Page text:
This is a common hand condition, in which dense fibrous tissue under the skin of the palm grows like a benign tumour. This tissue commonly grows along the line of the ring and little fingers starting in the palm, producing skin nodules and pits, often across the crease of the palm. It may extend down into the fingers past the first joint, bending the fingers toward the palm. In severe cases, the little and ring fingers may become hooked and virtually immobile. In rare cases, nodules can occur in the soles of the feet, or in Peyronie’s disease (a related condition), the shaft of the penis.
Dupuytren’s disease often runs in families with western European Celtic origins. The exact cause is not known, and there is no absolute cure, but surgically treating the hand before the joints bend more than about 20° has the greatest chance of success (severe contractures often can be improved but not corrected completely).
- People with progressive nodule & contracture band formations
- People with inability to fully straighten the knuckle joints or first/second finger joints
What to Expect
Surgery is done on an outpatient basis under general anaesthesia or an arm block. After the usual pre-surgical consultation and preparation we perform the procedure. During surgery, we remove the dense bands of fibrous tissue to enable the joints can to be straightened. Any shortening of the skin can be improved by incorporating ‘z-plastys’, (a versatile plastic surgery technique that is used to improve the functional and cosmetic appearance of scars) in the skin closure. Treating the wound with steroid before closure may help prevent further fibrosis, particularly in severe cases.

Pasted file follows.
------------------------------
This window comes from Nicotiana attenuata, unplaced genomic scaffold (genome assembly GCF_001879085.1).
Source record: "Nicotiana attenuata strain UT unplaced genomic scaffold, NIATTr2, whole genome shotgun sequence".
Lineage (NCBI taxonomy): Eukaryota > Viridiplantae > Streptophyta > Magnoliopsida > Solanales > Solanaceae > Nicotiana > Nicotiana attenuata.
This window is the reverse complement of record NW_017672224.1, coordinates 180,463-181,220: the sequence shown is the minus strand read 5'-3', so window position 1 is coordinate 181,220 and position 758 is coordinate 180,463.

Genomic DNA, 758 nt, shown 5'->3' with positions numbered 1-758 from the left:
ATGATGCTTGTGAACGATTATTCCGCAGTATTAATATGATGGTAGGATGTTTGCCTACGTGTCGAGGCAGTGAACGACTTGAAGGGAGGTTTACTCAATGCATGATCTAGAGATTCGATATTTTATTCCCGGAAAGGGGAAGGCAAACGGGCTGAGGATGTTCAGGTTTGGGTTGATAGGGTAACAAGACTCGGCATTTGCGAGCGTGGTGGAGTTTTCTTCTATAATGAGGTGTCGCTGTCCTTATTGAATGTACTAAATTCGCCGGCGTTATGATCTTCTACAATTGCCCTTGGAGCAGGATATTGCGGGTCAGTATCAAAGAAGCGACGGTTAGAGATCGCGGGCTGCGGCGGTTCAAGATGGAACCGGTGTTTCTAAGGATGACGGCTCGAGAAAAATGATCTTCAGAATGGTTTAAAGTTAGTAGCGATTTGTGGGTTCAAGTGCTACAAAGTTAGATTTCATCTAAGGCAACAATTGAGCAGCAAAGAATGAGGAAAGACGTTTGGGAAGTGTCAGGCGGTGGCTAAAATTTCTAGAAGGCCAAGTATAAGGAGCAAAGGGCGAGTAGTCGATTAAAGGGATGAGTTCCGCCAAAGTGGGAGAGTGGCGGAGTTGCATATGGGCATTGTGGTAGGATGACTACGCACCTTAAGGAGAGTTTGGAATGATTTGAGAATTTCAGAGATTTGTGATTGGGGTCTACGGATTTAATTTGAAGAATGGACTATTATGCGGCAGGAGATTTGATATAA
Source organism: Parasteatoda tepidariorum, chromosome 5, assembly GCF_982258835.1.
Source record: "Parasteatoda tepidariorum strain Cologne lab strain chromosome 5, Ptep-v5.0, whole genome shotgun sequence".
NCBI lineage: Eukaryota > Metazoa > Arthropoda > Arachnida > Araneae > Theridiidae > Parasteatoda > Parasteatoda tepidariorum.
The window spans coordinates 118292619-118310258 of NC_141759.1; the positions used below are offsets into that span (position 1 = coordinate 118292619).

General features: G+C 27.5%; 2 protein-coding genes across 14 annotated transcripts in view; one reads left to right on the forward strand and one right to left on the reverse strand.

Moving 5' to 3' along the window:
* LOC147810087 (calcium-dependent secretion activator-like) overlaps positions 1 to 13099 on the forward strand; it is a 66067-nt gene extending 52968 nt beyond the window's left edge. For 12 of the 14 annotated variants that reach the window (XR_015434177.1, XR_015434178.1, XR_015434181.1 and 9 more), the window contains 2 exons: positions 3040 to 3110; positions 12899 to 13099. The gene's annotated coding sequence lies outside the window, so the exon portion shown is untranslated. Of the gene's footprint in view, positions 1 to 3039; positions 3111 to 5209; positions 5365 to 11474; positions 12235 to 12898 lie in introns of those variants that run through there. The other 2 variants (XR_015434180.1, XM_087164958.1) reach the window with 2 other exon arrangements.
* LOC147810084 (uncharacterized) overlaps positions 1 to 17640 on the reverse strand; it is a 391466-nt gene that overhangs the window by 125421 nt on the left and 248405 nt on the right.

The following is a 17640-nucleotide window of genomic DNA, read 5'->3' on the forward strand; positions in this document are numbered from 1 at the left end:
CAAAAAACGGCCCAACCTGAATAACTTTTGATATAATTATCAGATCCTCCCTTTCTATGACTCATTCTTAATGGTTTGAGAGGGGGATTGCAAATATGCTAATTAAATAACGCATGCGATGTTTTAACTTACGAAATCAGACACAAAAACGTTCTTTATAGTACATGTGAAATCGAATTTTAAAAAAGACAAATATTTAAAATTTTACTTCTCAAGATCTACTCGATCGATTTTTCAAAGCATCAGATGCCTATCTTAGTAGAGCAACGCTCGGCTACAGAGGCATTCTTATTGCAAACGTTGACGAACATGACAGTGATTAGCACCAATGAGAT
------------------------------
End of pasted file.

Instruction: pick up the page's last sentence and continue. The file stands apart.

Following surgery, the hand is put in a high sling to reduce swelling, firm padded bandaging is applied with a splint, this is usually needed for a week after the operation.
Note: For severe contractures, introducing Skin Grafts or Skin Flaps may be needed. In very advanced cases when the fingers are bent into the palm and there is non-reversible joint contracture, amputation of the fingers may be appropriate. Please discuss any concerns you have with your surgeon.